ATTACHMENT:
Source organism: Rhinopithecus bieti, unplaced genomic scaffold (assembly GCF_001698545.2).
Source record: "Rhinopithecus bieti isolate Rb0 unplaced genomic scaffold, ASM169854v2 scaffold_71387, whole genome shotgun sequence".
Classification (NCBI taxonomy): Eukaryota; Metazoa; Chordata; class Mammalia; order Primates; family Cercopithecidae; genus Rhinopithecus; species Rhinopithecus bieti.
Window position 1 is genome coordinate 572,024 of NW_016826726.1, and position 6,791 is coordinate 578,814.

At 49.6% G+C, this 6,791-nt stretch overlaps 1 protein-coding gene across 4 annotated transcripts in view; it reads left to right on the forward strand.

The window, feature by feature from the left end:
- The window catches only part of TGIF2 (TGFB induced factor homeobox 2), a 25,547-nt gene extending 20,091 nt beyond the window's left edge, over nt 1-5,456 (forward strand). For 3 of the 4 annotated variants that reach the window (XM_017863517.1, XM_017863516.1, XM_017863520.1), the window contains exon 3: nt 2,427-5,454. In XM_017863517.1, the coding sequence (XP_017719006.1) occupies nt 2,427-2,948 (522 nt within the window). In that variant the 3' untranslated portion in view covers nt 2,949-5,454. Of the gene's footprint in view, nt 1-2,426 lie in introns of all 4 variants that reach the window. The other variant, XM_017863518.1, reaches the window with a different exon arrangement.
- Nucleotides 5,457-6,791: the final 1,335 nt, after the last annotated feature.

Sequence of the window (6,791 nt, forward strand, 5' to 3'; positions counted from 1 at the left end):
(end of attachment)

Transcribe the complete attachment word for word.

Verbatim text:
Source organism: Rhinopithecus bieti, unplaced genomic scaffold (assembly GCF_001698545.2).
Source record: "Rhinopithecus bieti isolate Rb0 unplaced genomic scaffold, ASM169854v2 scaffold_71387, whole genome shotgun sequence".
Classification (NCBI taxonomy): Eukaryota; Metazoa; Chordata; class Mammalia; order Primates; family Cercopithecidae; genus Rhinopithecus; species Rhinopithecus bieti.
Window position 1 is genome coordinate 572,024 of NW_016826726.1, and position 6,791 is coordinate 578,814.

At 49.6% G+C, this 6,791-nt stretch overlaps 1 protein-coding gene across 4 annotated transcripts in view; it reads left to right on the forward strand.

The window, feature by feature from the left end:
- The window catches only part of TGIF2 (TGFB induced factor homeobox 2), a 25,547-nt gene extending 20,091 nt beyond the window's left edge, over nt 1-5,456 (forward strand). For 3 of the 4 annotated variants that reach the window (XM_017863517.1, XM_017863516.1, XM_017863520.1), the window contains exon 3: nt 2,427-5,454. In XM_017863517.1, the coding sequence (XP_017719006.1) occupies nt 2,427-2,948 (522 nt within the window). In that variant the 3' untranslated portion in view covers nt 2,949-5,454. Of the gene's footprint in view, nt 1-2,426 lie in introns of all 4 variants that reach the window. The other variant, XM_017863518.1, reaches the window with a different exon arrangement.
- Nucleotides 5,457-6,791: the final 1,335 nt, after the last annotated feature.

Sequence of the window (6,791 nt, forward strand, 5' to 3'; positions counted from 1 at the left end):